Silicone-dipped light bulbs feature a rubbery, outer coating that is smooth or rippled. The coating diffuses the light, creating a flame-like glow instead of the glare typically lessened with a lampshade. This technique often is used on faux candles, making them perfect for windowsill or festive decorations. You also can add these light bulbs to metal lanterns and chandeliers, as long as they take regular light bulbs. There is no need to buy these decorative bulbs; you can dip light bulbs in silicone yourself for a few pounds.
- Silicone-dipped light bulbs feature a rubbery, outer coating that is smooth or rippled.
Put on your rubber gloves. Use the scissors to snip a 1.2 cm (1/2 inch) off of the tapered tip of your silicone tube. Squeeze the tube slowly and firmly, directing the silicone into a deep, plastic bowl. The silicone should flow easily but be fairly thick. Let the silicone settle for about five minutes to avoid bubbles.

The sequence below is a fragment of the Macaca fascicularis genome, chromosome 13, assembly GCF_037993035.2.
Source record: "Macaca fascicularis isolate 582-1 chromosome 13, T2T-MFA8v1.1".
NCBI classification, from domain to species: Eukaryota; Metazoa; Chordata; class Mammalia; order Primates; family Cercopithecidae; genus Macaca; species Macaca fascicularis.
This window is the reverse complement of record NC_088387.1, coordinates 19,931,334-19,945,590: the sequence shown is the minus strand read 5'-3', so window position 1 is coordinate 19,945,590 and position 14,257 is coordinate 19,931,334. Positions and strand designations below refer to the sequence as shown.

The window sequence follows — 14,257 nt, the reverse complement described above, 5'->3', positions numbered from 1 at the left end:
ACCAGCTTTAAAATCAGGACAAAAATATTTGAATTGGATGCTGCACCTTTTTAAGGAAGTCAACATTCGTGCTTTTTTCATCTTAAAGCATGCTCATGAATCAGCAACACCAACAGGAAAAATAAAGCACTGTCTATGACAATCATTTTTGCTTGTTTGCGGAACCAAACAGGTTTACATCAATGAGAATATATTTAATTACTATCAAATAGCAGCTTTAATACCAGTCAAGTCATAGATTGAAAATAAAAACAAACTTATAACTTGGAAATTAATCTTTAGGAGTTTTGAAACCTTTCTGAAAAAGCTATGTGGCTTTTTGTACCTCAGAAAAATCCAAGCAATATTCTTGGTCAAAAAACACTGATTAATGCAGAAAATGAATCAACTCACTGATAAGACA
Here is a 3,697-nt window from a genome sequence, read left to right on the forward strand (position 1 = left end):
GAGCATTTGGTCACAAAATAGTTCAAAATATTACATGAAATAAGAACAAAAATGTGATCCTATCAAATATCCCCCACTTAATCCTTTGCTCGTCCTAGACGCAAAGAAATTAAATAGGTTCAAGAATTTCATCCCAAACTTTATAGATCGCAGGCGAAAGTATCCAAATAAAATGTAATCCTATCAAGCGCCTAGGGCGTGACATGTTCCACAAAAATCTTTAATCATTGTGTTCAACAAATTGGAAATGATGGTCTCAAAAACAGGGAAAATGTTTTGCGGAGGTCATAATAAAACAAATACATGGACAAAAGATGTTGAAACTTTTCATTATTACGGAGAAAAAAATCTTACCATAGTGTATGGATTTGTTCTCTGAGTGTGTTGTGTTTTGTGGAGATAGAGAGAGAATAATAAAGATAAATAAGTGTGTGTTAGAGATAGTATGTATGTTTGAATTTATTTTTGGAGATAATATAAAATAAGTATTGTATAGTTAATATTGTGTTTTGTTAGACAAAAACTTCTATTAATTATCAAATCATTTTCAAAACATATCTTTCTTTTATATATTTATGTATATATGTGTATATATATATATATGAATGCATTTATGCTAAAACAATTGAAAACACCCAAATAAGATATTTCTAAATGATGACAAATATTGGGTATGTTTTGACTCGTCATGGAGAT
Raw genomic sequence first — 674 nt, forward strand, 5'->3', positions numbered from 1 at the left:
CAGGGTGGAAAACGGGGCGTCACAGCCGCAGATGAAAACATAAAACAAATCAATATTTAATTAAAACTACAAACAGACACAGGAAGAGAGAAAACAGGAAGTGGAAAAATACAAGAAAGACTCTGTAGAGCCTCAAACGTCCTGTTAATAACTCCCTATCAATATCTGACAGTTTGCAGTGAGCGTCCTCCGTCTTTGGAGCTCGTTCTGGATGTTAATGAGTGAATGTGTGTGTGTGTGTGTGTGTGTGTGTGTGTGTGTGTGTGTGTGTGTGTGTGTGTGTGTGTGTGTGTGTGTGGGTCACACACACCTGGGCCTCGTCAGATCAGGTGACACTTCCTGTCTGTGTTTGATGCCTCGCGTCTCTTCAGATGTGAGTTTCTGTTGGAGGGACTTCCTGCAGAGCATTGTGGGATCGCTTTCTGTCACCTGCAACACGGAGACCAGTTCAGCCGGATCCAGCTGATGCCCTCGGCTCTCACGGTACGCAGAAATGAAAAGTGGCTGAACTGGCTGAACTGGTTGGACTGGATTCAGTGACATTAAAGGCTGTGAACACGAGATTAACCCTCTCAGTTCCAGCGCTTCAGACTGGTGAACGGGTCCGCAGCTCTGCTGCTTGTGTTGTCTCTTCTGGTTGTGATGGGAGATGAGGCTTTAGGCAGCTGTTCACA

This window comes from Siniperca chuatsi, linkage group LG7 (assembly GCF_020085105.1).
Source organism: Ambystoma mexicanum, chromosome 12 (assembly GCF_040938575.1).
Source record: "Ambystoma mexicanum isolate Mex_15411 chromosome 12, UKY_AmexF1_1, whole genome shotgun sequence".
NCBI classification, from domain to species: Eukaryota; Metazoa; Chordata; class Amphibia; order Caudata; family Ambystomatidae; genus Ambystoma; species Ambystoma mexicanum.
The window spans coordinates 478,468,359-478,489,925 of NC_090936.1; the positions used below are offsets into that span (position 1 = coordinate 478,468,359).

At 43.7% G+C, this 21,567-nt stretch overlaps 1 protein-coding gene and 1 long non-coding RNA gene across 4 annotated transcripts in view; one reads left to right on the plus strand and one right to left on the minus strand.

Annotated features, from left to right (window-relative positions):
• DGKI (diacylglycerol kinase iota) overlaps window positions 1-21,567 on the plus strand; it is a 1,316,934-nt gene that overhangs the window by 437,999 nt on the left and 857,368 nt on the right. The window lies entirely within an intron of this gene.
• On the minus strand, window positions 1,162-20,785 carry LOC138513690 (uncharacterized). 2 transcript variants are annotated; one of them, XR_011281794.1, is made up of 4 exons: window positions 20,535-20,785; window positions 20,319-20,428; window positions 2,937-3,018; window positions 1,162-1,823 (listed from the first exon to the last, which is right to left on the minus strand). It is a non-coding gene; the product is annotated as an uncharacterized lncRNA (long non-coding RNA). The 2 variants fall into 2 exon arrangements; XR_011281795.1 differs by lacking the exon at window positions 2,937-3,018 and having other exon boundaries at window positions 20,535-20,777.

Nip as many 15 cm (6 inch) pieces of craft wire as you have light bulbs. Wrap 7.5 cm (3 inches) of wire around the base of each bulb and bend the other 7.5 cm (3 inches) into a hook. This allows you to hang them up later.
Grip a light bulb by its wire-covered base, not the wire hook, and push it slowly into the silicone. For a smooth finish, pull the bulb up slowly and straight. For a textured finish, twist the bulb about 90 degrees to the left or right as you remove it from the silicone. Either way, the resulting coat of silicone should have a long, tapered tip.
- Nip as many 15 cm (6 inch) pieces of craft wire as you have light bulbs.
- For a smooth finish, pull the bulb up slowly and straight.
Hang the bulbs up by their wire hooks from empty hangers or an indoor clothesline. Cure for about 48 hours before using them.